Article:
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Jacksonville Symphony To Hold Free Concerts Oct. 1-2 To Honor Frontline Workers

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Jacksonville Symphony Website
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Jacksonville Symphony
The Jacksonville Symphony

The Jacksonville Symphony is hosting two free concerts in October, dedicated to essential and frontline workers.

Each season, the Symphony presents two free community concerts as a token of appreciation to the city for its support. This season, Symphony spokeswoman Tori Fusinaz said, they wanted to especially give thanks to the workers who’ve been at the forefront of battling the pandemic and dealt with the brunt of its impact.

“That (work) we feel has been the real unifying connection to our community throughout the entire pandemic… From everyone, from police and fire to our military, all of the health care workers and educators,” she said. 

The concerts will be held at 7:30 p.m. Friday and Saturday, Oct. 1-2, the same weekend as the Jacksonville Jazz Festival, at the Jacoby Symphony Hall in the Times-Union Center for the Performing Arts.

The program is a mix of classical and pop music  — everything from Mozart’s Magic Flute to music from Saturday Night Fever made popular by the Bee Gees. 

Masks will be required in the building at all times, and all Symphony staff, volunteers and musicians are required to be vaccinated. However, no vaccination requirement is in place for audience members.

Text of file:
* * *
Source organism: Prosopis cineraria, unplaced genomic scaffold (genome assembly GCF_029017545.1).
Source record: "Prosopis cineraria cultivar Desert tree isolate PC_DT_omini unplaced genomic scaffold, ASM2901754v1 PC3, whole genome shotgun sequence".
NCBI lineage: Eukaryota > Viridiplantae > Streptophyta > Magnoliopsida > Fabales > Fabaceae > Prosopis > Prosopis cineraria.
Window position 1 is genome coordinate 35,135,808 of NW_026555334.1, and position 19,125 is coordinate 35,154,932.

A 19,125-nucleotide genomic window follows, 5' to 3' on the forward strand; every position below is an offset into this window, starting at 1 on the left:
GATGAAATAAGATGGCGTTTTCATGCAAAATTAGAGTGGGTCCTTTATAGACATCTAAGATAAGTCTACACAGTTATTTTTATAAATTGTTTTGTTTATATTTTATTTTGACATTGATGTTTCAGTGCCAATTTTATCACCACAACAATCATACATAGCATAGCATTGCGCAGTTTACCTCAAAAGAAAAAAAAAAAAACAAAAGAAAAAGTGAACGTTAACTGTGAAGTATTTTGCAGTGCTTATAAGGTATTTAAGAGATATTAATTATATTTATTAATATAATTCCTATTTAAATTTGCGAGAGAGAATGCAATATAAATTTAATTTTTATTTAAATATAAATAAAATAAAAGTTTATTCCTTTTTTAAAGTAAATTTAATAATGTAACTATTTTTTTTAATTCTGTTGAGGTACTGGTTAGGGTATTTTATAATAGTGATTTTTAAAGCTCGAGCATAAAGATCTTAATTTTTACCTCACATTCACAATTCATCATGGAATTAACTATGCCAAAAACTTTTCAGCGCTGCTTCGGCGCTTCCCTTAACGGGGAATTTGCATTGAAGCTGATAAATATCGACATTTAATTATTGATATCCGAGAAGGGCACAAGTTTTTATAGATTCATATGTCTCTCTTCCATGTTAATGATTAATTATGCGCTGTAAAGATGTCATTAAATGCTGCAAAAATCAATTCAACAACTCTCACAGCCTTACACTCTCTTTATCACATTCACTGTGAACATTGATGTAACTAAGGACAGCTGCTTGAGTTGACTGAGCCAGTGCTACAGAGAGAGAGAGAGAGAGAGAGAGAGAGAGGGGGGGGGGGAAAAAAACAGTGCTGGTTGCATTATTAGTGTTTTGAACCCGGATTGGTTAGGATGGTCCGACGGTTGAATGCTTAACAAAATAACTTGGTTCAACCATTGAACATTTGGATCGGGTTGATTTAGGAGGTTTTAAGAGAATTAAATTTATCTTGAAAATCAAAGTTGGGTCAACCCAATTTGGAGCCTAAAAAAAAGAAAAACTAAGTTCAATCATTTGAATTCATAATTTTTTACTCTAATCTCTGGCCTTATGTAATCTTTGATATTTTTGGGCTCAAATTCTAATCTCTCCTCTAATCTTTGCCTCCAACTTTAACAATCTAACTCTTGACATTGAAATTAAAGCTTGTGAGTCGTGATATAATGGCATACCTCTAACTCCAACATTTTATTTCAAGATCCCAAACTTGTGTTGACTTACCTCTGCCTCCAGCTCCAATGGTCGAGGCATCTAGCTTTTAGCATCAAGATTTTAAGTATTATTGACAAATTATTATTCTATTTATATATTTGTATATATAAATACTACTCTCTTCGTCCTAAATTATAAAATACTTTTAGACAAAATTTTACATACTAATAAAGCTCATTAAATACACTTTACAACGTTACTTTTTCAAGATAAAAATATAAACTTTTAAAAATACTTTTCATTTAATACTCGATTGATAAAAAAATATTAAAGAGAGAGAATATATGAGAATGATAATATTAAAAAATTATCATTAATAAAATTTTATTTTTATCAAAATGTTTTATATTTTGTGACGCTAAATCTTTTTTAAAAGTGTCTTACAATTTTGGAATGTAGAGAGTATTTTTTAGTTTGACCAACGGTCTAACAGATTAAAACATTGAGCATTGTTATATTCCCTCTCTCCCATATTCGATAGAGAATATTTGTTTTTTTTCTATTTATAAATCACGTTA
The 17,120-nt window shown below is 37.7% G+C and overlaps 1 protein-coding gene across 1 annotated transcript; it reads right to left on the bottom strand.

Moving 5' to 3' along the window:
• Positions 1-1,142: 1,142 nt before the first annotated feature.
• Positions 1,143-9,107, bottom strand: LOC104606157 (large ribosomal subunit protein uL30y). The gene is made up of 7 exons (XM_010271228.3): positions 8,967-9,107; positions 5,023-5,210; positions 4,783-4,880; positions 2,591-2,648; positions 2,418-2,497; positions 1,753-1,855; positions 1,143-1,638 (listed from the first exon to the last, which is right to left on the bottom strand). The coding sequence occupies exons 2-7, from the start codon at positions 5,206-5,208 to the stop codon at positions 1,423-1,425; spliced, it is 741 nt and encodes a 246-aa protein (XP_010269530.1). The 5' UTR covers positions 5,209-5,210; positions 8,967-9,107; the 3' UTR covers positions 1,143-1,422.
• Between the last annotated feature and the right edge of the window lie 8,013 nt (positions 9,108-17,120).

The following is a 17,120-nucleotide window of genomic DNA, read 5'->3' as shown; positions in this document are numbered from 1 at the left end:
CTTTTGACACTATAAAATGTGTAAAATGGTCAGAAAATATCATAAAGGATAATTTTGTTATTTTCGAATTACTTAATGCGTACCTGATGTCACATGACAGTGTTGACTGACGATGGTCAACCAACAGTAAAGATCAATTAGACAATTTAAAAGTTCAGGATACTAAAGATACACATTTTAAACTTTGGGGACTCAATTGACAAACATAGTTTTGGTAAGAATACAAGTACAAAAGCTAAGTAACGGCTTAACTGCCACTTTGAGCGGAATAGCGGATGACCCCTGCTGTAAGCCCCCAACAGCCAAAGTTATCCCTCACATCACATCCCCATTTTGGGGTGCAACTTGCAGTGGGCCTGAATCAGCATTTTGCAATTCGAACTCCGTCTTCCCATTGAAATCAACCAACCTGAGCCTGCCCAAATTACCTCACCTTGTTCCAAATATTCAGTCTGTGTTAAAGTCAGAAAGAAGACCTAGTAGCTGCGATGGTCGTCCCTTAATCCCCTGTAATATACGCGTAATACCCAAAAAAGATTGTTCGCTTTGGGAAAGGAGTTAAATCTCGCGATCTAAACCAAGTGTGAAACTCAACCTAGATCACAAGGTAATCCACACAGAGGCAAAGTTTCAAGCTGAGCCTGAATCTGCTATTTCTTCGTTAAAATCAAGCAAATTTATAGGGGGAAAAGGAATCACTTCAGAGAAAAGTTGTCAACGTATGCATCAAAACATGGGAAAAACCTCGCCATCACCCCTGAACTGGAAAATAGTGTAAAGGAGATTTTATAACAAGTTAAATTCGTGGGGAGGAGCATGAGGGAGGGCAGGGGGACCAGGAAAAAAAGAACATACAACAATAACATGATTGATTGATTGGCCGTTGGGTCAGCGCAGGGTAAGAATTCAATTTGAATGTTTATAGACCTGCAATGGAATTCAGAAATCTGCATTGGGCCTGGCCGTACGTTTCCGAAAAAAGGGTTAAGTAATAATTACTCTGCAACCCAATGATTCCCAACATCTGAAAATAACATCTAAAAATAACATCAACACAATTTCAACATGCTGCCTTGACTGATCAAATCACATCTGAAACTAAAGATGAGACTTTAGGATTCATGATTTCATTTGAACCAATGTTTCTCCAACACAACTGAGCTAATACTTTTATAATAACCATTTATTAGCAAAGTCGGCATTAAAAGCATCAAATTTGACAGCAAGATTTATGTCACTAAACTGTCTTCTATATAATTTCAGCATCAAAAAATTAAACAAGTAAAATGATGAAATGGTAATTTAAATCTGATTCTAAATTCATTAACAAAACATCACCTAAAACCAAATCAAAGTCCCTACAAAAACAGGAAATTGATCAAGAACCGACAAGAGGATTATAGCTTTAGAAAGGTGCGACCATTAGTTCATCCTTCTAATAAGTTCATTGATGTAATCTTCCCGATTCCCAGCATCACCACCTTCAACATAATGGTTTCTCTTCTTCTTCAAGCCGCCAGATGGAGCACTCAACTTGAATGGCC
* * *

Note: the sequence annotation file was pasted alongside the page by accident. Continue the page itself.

Free tickets for the public are available as of Thursday, and nearly 700 seats were reserved for essential and frontline workers during a pre-sale before that. 

Jacoby Symphony Hall has a capacity of 1,800 patrons, and while COVID-19 restrictions kept the hall at 33% capacity last season, there is no such restriction this year and audience members will not be distanced from one another.

“The Times-Union Center has extra cleaning protocols in place that were instituted last season, as well as air filtration,” Fusinaz said. “We were one of only four orchestras in the entire country who were able to continue performing throughout the season, and the Jacksonville Symphony is incredibly proud of that. Mandatory masking is a way that we can perform as many concerts as possible to as many patrons as possible.”

Reserve up to four tickets on the Symphony’s website or call the box office at 904-354-5547. Walk-ins can also pick-up remaining tickets the night of the performance.

Larger parties should call the box office about reservations, including frontline and essential workers who missed the pre-sale.

Raymon Troncoso can be reached at rtroncoso@wjct.org, 904-358-6319 or on Twitter at @RayTroncoso.